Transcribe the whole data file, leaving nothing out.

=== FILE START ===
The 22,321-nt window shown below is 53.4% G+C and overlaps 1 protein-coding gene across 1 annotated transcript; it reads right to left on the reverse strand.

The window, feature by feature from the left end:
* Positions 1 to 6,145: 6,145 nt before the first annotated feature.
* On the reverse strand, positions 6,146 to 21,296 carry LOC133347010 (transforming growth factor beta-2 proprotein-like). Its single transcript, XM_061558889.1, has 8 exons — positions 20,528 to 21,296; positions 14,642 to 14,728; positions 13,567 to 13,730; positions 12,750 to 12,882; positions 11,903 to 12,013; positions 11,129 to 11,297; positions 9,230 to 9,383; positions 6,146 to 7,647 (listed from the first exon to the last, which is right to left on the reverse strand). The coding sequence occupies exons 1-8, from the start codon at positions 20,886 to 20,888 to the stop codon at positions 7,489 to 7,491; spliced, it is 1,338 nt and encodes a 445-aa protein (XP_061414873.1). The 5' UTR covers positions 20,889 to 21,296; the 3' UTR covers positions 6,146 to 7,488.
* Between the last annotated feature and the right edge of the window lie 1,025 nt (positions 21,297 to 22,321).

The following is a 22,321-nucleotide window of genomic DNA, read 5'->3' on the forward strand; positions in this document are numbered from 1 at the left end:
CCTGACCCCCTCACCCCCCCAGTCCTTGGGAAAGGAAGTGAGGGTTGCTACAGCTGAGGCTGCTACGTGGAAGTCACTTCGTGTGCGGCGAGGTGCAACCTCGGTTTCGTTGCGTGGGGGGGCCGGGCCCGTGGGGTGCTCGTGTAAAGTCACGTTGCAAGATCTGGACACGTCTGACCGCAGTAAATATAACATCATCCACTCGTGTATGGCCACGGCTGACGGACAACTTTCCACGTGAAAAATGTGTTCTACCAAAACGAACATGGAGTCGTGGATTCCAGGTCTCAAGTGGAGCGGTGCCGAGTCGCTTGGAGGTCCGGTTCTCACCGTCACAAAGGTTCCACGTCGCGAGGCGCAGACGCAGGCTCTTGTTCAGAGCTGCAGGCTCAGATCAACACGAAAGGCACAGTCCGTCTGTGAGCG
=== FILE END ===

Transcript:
The 22,321-nt window shown below is 53.4% G+C and overlaps 1 protein-coding gene across 1 annotated transcript; it reads right to left on the reverse strand.

The window, feature by feature from the left end:
* Positions 1 to 6,145: 6,145 nt before the first annotated feature.
* On the reverse strand, positions 6,146 to 21,296 carry LOC133347010 (transforming growth factor beta-2 proprotein-like). Its single transcript, XM_061558889.1, has 8 exons — positions 20,528 to 21,296; positions 14,642 to 14,728; positions 13,567 to 13,730; positions 12,750 to 12,882; positions 11,903 to 12,013; positions 11,129 to 11,297; positions 9,230 to 9,383; positions 6,146 to 7,647 (listed from the first exon to the last, which is right to left on the reverse strand). The coding sequence occupies exons 1-8, from the start codon at positions 20,886 to 20,888 to the stop codon at positions 7,489 to 7,491; spliced, it is 1,338 nt and encodes a 445-aa protein (XP_061414873.1). The 5' UTR covers positions 20,889 to 21,296; the 3' UTR covers positions 6,146 to 7,488.
* Between the last annotated feature and the right edge of the window lie 1,025 nt (positions 21,297 to 22,321).

The following is a 22,321-nucleotide window of genomic DNA, read 5'->3' on the forward strand; positions in this document are numbered from 1 at the left end:
CCTGACCCCCTCACCCCCCCAGTCCTTGGGAAAGGAAGTGAGGGTTGCTACAGCTGAGGCTGCTACGTGGAAGTCACTTCGTGTGCGGCGAGGTGCAACCTCGGTTTCGTTGCGTGGGGGGGCCGGGCCCGTGGGGTGCTCGTGTAAAGTCACGTTGCAAGATCTGGACACGTCTGACCGCAGTAAATATAACATCATCCACTCGTGTATGGCCACGGCTGACGGACAACTTTCCACGTGAAAAATGTGTTCTACCAAAACGAACATGGAGTCGTGGATTCCAGGTCTCAAGTGGAGCGGTGCCGAGTCGCTTGGAGGTCCGGTTCTCACCGTCACAAAGGTTCCACGTCGCGAGGCGCAGACGCAGGCTCTTGTTCAGAGCTGCAGGCTCAGATCAACACGAAAGGCACAGTCCGTCTGTGAGCG